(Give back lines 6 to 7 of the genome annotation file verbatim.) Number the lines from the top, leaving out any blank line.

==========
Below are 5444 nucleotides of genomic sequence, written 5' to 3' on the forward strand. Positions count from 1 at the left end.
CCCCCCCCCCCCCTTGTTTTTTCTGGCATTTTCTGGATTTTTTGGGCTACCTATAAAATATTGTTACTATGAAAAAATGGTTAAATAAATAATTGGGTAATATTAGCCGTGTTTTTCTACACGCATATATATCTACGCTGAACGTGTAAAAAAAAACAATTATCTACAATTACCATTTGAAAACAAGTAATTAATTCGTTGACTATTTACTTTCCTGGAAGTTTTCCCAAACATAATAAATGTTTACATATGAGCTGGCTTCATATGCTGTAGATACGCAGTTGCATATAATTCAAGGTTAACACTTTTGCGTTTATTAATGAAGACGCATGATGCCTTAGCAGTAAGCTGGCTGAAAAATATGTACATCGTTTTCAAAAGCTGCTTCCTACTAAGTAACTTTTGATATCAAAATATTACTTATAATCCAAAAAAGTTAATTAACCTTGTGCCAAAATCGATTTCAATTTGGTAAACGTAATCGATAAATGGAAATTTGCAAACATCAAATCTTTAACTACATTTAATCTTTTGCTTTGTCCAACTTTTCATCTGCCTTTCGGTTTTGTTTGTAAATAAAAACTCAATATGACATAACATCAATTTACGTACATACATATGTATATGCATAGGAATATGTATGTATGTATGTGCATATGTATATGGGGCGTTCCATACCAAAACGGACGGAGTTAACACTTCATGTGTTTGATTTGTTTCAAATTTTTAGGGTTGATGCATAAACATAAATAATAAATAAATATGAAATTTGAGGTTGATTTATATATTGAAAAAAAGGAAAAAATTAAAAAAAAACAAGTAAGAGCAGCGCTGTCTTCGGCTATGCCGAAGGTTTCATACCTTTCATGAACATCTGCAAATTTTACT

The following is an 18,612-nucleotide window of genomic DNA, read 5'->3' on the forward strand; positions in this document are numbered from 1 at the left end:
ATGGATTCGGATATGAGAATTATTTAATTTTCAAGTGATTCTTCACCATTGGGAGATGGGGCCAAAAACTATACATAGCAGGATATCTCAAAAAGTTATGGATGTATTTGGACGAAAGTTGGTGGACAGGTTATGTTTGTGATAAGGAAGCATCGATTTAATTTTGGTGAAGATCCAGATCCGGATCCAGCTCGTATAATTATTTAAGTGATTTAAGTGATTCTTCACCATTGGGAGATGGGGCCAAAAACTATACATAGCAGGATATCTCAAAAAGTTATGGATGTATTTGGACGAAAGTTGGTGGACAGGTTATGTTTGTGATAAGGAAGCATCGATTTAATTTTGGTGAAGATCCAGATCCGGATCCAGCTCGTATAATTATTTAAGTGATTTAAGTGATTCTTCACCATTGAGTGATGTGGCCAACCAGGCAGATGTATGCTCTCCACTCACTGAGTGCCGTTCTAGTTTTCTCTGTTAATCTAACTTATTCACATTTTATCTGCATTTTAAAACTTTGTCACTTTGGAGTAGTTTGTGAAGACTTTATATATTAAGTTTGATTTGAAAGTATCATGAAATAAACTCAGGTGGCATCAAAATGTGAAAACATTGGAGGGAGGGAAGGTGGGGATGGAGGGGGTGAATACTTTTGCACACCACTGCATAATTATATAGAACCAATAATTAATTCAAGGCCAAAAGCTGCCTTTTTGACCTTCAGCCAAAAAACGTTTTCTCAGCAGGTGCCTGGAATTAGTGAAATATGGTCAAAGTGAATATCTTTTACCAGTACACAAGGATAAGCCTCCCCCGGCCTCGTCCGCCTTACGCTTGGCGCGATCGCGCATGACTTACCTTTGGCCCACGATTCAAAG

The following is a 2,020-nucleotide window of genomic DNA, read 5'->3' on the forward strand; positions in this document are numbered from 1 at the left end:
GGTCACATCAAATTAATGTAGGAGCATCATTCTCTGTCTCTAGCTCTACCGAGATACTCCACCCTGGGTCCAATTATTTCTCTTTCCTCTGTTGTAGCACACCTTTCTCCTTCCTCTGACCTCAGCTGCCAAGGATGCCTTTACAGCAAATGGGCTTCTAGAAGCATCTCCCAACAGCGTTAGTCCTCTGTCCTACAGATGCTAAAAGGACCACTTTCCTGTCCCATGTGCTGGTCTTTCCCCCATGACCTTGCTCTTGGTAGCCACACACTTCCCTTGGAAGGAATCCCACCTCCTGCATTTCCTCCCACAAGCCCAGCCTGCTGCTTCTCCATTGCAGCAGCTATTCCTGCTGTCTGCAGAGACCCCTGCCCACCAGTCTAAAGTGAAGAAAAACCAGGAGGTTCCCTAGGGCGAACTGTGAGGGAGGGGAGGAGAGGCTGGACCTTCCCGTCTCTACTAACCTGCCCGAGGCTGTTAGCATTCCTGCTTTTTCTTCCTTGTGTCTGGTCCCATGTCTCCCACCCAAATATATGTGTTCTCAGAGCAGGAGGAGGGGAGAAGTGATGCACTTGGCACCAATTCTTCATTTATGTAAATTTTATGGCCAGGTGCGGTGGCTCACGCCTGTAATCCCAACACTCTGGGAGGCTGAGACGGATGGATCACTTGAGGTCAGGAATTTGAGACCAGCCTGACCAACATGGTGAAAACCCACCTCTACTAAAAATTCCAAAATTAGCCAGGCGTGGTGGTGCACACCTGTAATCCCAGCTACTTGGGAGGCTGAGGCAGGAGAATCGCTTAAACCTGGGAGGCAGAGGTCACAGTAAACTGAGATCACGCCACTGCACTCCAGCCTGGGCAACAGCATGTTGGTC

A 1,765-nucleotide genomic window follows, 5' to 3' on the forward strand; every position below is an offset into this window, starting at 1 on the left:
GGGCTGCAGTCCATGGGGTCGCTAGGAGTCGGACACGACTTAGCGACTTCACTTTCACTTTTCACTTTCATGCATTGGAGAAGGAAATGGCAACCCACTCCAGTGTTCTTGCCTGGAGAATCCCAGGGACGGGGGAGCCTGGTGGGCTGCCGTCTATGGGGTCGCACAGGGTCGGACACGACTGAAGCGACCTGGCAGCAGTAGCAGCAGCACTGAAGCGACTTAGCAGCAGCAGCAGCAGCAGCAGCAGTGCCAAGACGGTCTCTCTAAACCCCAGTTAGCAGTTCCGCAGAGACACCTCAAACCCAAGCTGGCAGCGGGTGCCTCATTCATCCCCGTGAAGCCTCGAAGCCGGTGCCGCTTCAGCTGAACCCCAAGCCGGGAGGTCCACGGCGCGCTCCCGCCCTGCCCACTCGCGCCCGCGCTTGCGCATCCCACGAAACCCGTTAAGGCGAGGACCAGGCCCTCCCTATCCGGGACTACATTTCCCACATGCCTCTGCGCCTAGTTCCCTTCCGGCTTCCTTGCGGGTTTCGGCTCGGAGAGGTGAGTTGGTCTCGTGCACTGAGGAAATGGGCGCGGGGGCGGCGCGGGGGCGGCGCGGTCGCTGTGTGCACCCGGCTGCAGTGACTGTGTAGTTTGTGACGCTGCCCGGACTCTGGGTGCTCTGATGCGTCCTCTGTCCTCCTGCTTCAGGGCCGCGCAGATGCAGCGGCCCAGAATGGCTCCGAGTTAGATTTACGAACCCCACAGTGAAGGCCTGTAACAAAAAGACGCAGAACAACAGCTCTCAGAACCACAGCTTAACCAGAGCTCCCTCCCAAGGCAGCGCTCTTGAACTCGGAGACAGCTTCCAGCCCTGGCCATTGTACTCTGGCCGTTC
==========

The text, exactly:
GGTCACATCAAATTAATGTAGGAGCATCATTCTCTGTCTCTAGCTCTACCGAGATACTCCACCCTGGGTCCAATTATTTCTCTTTCCTCTGTTGTAGCACACCTTTCTCCTTCCTCTGACCTCAGCTGCCAAGGATGCCTTTACAGCAAATGGGCTTCTAGAAGCATCTCCCAACAGCGTTAGTCCTCTGTCCTACAGATGCTAAAAGGACCACTTTCCTGTCCCATGTGCTGGTCTTTCCCCCATGACCTTGCTCTTGGTAGCCACACACTTCCCTTGGAAGGAATCCCACCTCCTGCATTTCCTCCCACAAGCCCAGCCTGCTGCTTCTCCATTGCAGCAGCTATTCCTGCTGTCTGCAGAGACCCCTGCCCACCAGTCTAAAGTGAAGAAAAACCAGGAGGTTCCCTAGGGCGAACTGTGAGGGAGGGGAGGAGAGGCTGGACCTTCCCGTCTCTACTAACCTGCCCGAGGCTGTTAGCATTCCTGCTTTTTCTTCCTTGTGTCTGGTCCCATGTCTCCCACCCAAATATATGTGTTCTCAGAGCAGGAGGAGGGGAGAAGTGATGCACTTGGCACCAATTCTTCATTTATGTAAATTTTATGGCCAGGTGCGGTGGCTCACGCCTGTAATCCCAACACTCTGGGAGGCTGAGACGGATGGATCACTTGAGGTCAGGAATTTGAGACCAGCCTGACCAACATGGTGAAAACCCACCTCTACTAAAAATTCCAAAATTAGCCAGGCGTGGTGGTGCACACCTGTAATCCCAGCTACTTGGGAGGCTGAGGCAGGAGAATCGCTTAAACCTGGGAGGCAGAGGTCACAGTAAACTGAGATCACGCCACTGCACTCCAGCCTGGGCAACAGCATGTTGGTC

A 1,765-nucleotide genomic window follows, 5' to 3' on the forward strand; every position below is an offset into this window, starting at 1 on the left: